State Democrats Approve Chinese Company's Construction of Facility in US, Hands Over $715 Million in Incentives


There’s something for everyone on the political spectrum to hate about a massive government corporate welfare program for a Chinese corporation in Michigan — unless you’re an elected politician, of course.

For conservatives, the package would give $715 million in state incentives to Gotion, a battery manufacturer that’s a wholly-owned subsidiary of a Chinese conglomerate. For environmentalists, there are unanswered questions about the impact the plant will have.

For Michigan Democrats, however, it’s apparently a win-win.

According to regional outlet MLive, state lawmakers approved a plan Thursday that would give Gotion Inc. $175 million in direct grants to invest in the $2.4 billion battery facility. All 10 votes from the Senate Appropriations Committee came from Democrats, whereas three Democrats joined six Republicans in voting against the plan.

The project began attracting scrutiny after it was reported the Michigan Strategic Fund was showering grants and incentives on the project, including a 30-year tax break estimated to be worth $540 million to Gotion.

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The state’s liberals have touted the plan as a driver of jobs in a poor part of the state, with Democratic Gov. Gretchen Whitmer calling it “the biggest ever economic development project in Northern Michigan,” according to the Detroit News.

“If you have actually been into this area, it’s one of the poorest communities in the state,” said Senate Appropriations Chairwoman Sarah Anthony, a Democrat who represents the state capital of Lansing.

“So I think that it is a point of privilege for individuals to say that good paying jobs … for a very rural, very low-income area should not be considered with due diligence.”

Should American money be used to subsidize Chinese development?

The problem is that the 2,350 jobs would be provided by a company that, while incorporated in California, is a subsidiary of a Chinese firm. Both constituents and lawmakers protested the vote, both as a matter of security and economic impact.

U.S. GOP Rep. John Moolenaar of Michigan called the vote a “historic mistake.”

“This proposed facility will be 100 miles from Camp Grayling where the Michigan National Guard has trained military partners from Taiwan to prepare for possible CCP [Chinese Community Party] aggression,” Moolenaar said.

“Yet, Michigan’s state government leaders are siding with CCP-affiliated companies.”

Marjorie Steele, a resident of Big Rapids, Michigan — near where the plant would be built — also cited security concerns.

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“Your votes today, senators, are lines drawn in the sand,” she told lawmakers.

Michigan Republican Party Chairwoman Kristina Karamo was even more blunt, echoing concerns about a Chinese-run company controlling land in the United States: “If you choose to give these funds to Gotion, you are a Benedict Arnold. You are a traitor to this republic.”

Well, instead of going over to the redcoats, Michigan Democrats have instead decided to go over to Red China. Nevertheless, Jerrilynn Strong, who is the chairwoman of the Mecosta County Board of Commissioners, chose to frame opposition to the project as a “small but vocal” group of activists and was happy it was going forward.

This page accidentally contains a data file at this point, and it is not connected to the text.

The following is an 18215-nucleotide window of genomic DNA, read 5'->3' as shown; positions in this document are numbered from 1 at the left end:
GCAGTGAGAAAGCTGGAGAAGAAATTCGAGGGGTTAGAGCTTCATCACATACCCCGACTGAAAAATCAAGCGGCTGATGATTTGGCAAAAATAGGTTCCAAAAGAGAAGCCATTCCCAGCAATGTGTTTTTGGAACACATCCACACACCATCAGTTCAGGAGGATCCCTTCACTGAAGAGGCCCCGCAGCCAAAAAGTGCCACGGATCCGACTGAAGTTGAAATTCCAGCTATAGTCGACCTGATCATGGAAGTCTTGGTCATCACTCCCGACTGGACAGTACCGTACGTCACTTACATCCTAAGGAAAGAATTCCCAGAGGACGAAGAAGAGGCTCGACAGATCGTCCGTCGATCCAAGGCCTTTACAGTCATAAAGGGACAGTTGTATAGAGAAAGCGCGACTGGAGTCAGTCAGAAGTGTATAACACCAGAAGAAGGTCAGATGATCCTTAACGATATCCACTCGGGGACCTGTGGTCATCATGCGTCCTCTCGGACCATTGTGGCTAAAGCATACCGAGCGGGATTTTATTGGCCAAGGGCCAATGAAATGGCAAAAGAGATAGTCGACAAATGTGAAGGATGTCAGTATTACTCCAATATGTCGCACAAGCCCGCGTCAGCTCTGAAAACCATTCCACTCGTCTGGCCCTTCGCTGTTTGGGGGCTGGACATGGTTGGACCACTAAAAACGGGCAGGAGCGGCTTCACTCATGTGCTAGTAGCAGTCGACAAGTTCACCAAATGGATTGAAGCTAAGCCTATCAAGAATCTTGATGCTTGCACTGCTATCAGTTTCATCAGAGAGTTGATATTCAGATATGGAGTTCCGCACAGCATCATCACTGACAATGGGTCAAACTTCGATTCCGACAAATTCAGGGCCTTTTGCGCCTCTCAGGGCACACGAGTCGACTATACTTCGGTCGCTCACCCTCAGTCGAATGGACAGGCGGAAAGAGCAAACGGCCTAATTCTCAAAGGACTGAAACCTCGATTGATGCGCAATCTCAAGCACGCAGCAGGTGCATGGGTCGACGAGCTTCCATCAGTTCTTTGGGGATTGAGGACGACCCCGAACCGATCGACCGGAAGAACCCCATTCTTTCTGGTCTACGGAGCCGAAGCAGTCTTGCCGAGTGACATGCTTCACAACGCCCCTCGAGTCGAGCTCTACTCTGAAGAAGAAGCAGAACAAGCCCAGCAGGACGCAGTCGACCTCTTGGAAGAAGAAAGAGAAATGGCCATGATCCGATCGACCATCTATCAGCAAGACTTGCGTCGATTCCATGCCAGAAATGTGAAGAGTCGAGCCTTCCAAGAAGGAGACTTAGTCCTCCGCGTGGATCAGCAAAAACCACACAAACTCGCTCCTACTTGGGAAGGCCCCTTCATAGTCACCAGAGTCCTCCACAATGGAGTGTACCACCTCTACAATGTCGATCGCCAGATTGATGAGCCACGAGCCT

“I believe this project will be critical to the future of our region and our state,” she told lawmakers.

Well, yes, but perhaps not in the way she originally imagined. As we learned during the pandemic, having China exercising any kind of control over supply chains during times of crisis isn’t a good thing. They’re anything but an ally, and any Chinese-run business necessarily supports the goals and ambitions of the Chinese Communist Party first and foremost in times of necessity.

The Democrats are hell-bent on turning us into an EV-driving society at whiplash speed, yet they ignore just how much of the resources and manufacturing capacity of the batteries necessary for those vehicles — not to mention computers, smartphones and tablets — are in the hands of Beijing.

Now, Michigan is set to give nearly three-quarters of a billion dollars to a Chinese-run battery manufacturer in order to further the CCP’s stranglehold over one of the key resources of the future.

What could possibly go wrong?

At the very least, this money could have gone toward strengthening American corporations. Now, Michigan taxpayers are on the hook for the better part of a billion dollars being transferred to a Chinese conglomerate — and they get security and supply-chain concerns as a bonus. Nice work, Democrats.

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C. Douglas Golden is a writer who splits his time between the United States and Southeast Asia. Specializing in political commentary and world affairs, he's written for Conservative Tribune and The Western Journal since 2014.
C. Douglas Golden is a writer who splits his time between the United States and Southeast Asia. Specializing in political commentary and world affairs, he's written for Conservative Tribune and The Western Journal since 2014. Aside from politics, he enjoys spending time with his wife, literature (especially British comic novels and modern Japanese lit), indie rock, coffee, Formula One and football (of both American and world varieties).
Morristown, New Jersey
Catholic University of America
Languages Spoken
English, Spanish
Topics of Expertise
American Politics, World Politics, Culture